When it comes to digital content, there’s no question that we prefer to be entertained quickly, concisely, and on the go. Whether we’re commuting on the subway, trying to dodge conversation with others, or desperately seeking a few laughs while waiting to be called in for a scary audition, we want something that gets to the point and gets the job done.
Thankfully, there’s an entire collection of videos dedicated to wasting time (but not very much of it) in the form of 5-Second Films, a production company–series developed and produced by USC filmmakers that aims to execute a full-fledged joke and concept within just a few seconds.
Since its launch in 2008, the L.A.-based 5-Second Films has made a huge impression on Internet consumers; with a new one released each weekday, its collection of over 1,400 films has garnered more than 115 million views on YouTube, and some have appeared on “Tosh.0” and “Attack of the Show!”
Initially created by Brian Firenzi as a filmmaking experiment, the videos have since brought on a staff of actors, writers, and directors, including Ben Gigli, Michael Rousselet, Michael E. Peter, Jon Worley, and Alec Owen, who work rigorously to bring weird, silly, and delightfully hilarious ideas to life.
“5-Second Films is meant to be a weird universe with unsettling rules and a lot of death and mayhem,” says Gigli, whose onscreen 5-Second Films roles include an alleyway murderer in “The Ransom,” the devil in “The Devil’s Delorean,” and friendly alien lord Gorlac in “Coming of Age.”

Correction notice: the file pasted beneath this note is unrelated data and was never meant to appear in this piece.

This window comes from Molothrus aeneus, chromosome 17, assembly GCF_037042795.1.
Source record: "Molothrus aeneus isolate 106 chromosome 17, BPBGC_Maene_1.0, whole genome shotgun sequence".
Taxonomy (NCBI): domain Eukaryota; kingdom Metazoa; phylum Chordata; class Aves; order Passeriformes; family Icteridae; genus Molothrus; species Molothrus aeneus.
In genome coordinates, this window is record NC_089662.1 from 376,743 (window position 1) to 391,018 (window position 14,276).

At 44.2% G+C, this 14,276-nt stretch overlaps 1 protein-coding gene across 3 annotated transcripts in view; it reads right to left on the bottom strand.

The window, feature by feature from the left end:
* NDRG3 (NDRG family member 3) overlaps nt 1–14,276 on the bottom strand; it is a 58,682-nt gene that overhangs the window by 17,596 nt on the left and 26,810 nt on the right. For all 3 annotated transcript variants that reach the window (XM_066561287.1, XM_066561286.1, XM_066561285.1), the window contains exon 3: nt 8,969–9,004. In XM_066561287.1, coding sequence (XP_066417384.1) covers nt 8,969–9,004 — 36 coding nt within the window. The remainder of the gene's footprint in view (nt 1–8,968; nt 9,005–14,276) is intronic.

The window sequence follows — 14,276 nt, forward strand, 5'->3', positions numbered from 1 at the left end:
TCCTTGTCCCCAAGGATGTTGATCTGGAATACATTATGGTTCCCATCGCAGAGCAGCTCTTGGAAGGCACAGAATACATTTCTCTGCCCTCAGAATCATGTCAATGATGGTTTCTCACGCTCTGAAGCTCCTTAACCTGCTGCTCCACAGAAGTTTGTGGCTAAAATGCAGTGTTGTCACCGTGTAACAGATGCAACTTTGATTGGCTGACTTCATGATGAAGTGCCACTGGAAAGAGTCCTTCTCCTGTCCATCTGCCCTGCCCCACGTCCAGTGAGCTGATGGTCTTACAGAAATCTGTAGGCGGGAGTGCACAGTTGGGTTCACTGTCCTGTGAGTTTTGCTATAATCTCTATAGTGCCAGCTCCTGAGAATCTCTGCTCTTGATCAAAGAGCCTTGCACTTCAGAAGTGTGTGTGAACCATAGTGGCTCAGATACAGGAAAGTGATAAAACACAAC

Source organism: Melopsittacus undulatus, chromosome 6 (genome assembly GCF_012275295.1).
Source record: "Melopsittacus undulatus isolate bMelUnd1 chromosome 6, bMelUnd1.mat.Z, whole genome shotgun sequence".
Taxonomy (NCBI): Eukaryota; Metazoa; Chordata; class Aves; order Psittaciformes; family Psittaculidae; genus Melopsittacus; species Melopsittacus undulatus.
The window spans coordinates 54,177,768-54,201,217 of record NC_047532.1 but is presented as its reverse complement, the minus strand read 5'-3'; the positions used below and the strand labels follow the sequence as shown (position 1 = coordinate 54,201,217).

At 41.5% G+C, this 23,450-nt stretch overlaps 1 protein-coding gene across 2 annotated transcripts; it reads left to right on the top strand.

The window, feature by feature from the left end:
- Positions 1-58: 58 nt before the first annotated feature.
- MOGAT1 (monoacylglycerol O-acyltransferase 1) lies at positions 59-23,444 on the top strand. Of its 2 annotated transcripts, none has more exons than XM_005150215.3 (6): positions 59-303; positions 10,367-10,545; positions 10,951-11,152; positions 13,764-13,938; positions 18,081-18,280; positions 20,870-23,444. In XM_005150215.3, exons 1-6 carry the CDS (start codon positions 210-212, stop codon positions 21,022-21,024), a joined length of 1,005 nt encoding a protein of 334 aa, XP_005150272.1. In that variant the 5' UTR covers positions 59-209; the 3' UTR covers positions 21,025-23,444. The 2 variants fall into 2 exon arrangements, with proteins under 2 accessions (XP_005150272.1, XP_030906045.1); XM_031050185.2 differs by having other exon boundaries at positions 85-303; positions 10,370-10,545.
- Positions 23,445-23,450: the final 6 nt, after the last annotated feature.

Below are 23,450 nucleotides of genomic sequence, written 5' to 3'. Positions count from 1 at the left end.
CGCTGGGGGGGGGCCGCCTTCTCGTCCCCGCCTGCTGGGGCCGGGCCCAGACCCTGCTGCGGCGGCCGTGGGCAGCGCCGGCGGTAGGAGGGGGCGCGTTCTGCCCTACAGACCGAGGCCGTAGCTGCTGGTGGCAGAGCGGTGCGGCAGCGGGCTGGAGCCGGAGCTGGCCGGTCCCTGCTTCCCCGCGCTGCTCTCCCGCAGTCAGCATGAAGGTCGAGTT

“It started out very informally, and we just wanted to make funny movies because it’s something fun to do on the weekends,” he continues. “This was before YouTube was a destination [where you could] go and put up videos and become popular. So we built our own website and went from a thousand people watching our videos to hundreds of thousands of people. [At that point] we started to get more serious, put together an actual company, and started thinking about it more strategically.”
When it comes to whittling an idea down to a video’s short duration, the challenge has lessened over time. “I think we’re pretty good at being able to hear an idea and know whether or not it will work in five seconds,” says Rousselet. “[We’ve also learned] how to say a sentence and remove syllables to create faster phrasing.”
As the videos gained focus and momentum, their creativity and hilarity impressed comedian-writer-actor Patton Oswalt, who tweeted out his praise for 5-Second Films—which led to his star turn in 2011’s “The Final Battle.” Other past guest stars include musicians Andrew W.K. and “Weird Al” Yankovic, as well as comic book writer Stan Lee. Additionally, the group has given lectures at Pixar and several colleges and festivals.
“The main thing we say to people is to have a voice and be true to your voice,” says Peter, whose credits include “Weird Owl” and “Guilt Food,” among others. “Because if you try to rack your brain for something that you think people will like, or something that will go viral, nobody’s going to connect to that.
“But if you make something that’s an honest reflection of what you like or what you want to do,” he adds, “people will respect that and connect with it.”
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